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The Appalling Crusade to Free Jonathan Pollard; Unhappiness in Jordan; and More


It is not the business of Israel, although it seems to be the business of the politicians of Israel, to hector and harass President Obama about the release of Jonathan Pollard, who served as a certified espionage agent of the Jewish state in and against its one truly reliable ally, the United States of America. Maybe Pollard’s sentence was a bit harsher than it should have been. But I don’t even concede that. In any case, there are probably hundreds of thousands of convicts now in jail who can argue that their prison sentence was not equable or even just in the first place. Of course, that’s what the Pollard enthusiasts are saying. Frankly, I find it disgusting that so many Israelis and so many American Jews, too, have the chutzpah to besiege Obama with urgent demands to release Pollard now. Sunday, it was Shimon Peres, presumable in his inimitably unctuous way. Next, it will be Bibi Netanyahu, for whom Pollard’s liberty is one of the dozen earnests his righteous coalition allies have dragged out of him. And isn’t Avigdor Lieberman among the truly righteous? As Bibi surely knows, these folk have no end of exactions on their agenda. One of the reasons that they are so eager to press their case is to show how far and how much they can push the prime minister.

Pollard is no hero of Israel, whatever his adulators may say. He was paid for his filthy work which, in any case, he had offered to do for other countries, including Judaeophobic Pakistan. His moral profile is, then, truly disgusting. 

The president has been on a long learning curve with reference to Israel and both its democratic loyalties and strategic importance. This uneasy trajectory, I am certain, was neither straight nor fast, given especially the “progressive” political circles from which he emerged. He should not be asked to free a spy against our own country to prove again that he has become and is an understanding friend.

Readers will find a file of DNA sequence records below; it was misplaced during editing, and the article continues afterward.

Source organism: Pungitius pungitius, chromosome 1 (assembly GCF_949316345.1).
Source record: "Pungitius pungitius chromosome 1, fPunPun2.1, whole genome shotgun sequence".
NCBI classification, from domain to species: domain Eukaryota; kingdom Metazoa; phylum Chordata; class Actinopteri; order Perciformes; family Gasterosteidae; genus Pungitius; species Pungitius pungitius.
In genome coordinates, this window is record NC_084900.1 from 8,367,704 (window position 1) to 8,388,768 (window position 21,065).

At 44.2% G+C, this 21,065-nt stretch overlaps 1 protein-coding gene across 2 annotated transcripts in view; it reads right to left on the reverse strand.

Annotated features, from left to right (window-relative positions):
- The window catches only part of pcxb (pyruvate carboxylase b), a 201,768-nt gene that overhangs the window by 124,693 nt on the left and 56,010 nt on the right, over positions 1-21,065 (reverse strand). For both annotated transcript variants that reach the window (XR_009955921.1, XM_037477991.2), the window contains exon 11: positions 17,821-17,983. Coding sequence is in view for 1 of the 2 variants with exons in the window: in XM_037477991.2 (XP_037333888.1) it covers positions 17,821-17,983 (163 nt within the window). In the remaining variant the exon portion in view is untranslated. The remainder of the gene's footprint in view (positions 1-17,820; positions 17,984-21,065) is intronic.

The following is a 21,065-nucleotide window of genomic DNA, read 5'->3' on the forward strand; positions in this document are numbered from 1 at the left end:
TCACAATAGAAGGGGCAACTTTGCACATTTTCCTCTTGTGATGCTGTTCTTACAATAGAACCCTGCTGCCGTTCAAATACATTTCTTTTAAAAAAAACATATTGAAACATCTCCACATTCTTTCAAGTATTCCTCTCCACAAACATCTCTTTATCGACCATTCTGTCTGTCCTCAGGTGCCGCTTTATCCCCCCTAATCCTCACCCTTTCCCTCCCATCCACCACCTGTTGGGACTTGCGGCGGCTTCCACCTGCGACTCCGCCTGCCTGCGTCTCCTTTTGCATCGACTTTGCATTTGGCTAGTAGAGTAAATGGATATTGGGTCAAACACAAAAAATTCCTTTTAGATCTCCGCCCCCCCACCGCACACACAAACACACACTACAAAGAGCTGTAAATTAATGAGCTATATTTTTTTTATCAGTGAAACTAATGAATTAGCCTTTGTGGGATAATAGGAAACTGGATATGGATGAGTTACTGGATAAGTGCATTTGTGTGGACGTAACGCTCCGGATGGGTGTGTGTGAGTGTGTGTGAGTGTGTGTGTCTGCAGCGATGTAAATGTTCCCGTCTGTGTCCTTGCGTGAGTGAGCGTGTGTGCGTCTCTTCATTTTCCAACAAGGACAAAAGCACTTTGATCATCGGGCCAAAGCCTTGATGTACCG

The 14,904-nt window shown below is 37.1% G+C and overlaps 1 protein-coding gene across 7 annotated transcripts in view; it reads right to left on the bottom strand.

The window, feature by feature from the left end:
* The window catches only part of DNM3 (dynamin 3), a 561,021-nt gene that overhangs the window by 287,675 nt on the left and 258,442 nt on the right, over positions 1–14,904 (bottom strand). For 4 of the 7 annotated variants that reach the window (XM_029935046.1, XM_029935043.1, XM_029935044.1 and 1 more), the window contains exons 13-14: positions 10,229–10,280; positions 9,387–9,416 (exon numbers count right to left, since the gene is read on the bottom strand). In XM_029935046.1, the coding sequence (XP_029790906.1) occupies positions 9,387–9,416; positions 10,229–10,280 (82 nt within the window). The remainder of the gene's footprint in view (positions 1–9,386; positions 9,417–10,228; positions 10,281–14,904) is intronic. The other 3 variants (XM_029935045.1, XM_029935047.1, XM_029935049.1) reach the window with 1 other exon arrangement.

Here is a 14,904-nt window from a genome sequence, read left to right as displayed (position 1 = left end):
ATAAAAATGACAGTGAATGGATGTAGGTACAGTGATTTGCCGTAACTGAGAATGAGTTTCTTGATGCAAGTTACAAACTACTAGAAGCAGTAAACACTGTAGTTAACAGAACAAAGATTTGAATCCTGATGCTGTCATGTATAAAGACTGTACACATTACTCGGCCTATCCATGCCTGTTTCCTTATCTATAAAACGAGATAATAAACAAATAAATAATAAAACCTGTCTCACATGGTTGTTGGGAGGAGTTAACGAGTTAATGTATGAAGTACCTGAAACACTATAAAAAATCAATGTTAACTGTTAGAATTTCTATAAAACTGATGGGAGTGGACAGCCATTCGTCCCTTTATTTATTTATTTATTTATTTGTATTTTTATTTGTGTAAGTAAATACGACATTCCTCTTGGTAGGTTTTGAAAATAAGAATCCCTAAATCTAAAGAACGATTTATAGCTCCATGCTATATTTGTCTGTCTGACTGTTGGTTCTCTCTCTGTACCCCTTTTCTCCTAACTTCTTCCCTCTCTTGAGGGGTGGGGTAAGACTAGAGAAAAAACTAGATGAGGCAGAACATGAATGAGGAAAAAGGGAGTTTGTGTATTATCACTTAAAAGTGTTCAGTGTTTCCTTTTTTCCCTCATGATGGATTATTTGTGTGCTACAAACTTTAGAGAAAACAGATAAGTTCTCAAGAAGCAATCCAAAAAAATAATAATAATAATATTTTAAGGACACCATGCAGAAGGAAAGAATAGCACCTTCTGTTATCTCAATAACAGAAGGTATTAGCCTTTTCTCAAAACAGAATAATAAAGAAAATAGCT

We haven’t heard much from Jordan, have we? Well, now we have. 

There are alive two King Abdullahs, one in Saudi Arabia, a descendant of a tribe of commoners, the Al Saud. The other monarch with the same name, but with a “II” after it, is the sovereign of Jordan, the son of King Hussein (beloved by nearly everyone save the Palestinians) and, most significantly, a descendant of the Prophet. You probably know the story. The Brits, by which I suppose we mean Captain Lawrence, thought themselves indebted to the Al Saud because of their help against the Ottomans during World War I. Thus it was that the Al Saud inherited the Empty Quarter and beyond, and they now do business with the world as its gas station. Very rich, Wahabi pious, entrapped in a curious strand of heterosexuality: No women in their lives except in bed. The Jordanian king is not made of the same mettle as his father, and he is not especially liked by his people. The queen is hated by them. She is also quite beautiful. Like Marie Antoinette, at least in the movies.

Actually, Queen Rania is gorgeous. She is also extravagant, and her husband can’t quite afford this. In fact, he can’t quite afford it at all. People went into the streets—but not to celebrate—after one of her lavish parties. And her husband was forced to appoint two cabinets in the year 2011.

Despite the discontent, the flowers did not quite bloom in Jordan last spring. But the anemones are blossoming on both sides of the river right now. In the kingdom, however, it has not only been accompanied by general discontent but by actual challenges to the monarch and the Hashemite dynasty, descended from the Prophet though it may be. One aspect of this particular discontent is that it is directed at Palestinians in Jordan. Of course, Jordanians weren’t anything other than Arabs until the British foisted the Emir of Transjordan on them after World War I. Much as the newly self-named Palestinians weren’t more than Arabs until they appropriated the symbols of Jewish Palestine unto themselves. The truth is that they want both countries plus Gaza. Palestinian imperialism, shall we say? 

Now, Abdullah II is not that sympathetic to Palestinian nationalism. He knows that Palestinian nationalists are trying to make him an instrument of their aims … or nothing. The Jordanians, which is to say mostly native Bedouins and now Islamists, have come to despise him because he wants a compromise with all the people who hail from west of the river, a compromise with both the Jews and the Palestinians, the Palestinians in Jordan, that means. Wait for the civil war to come.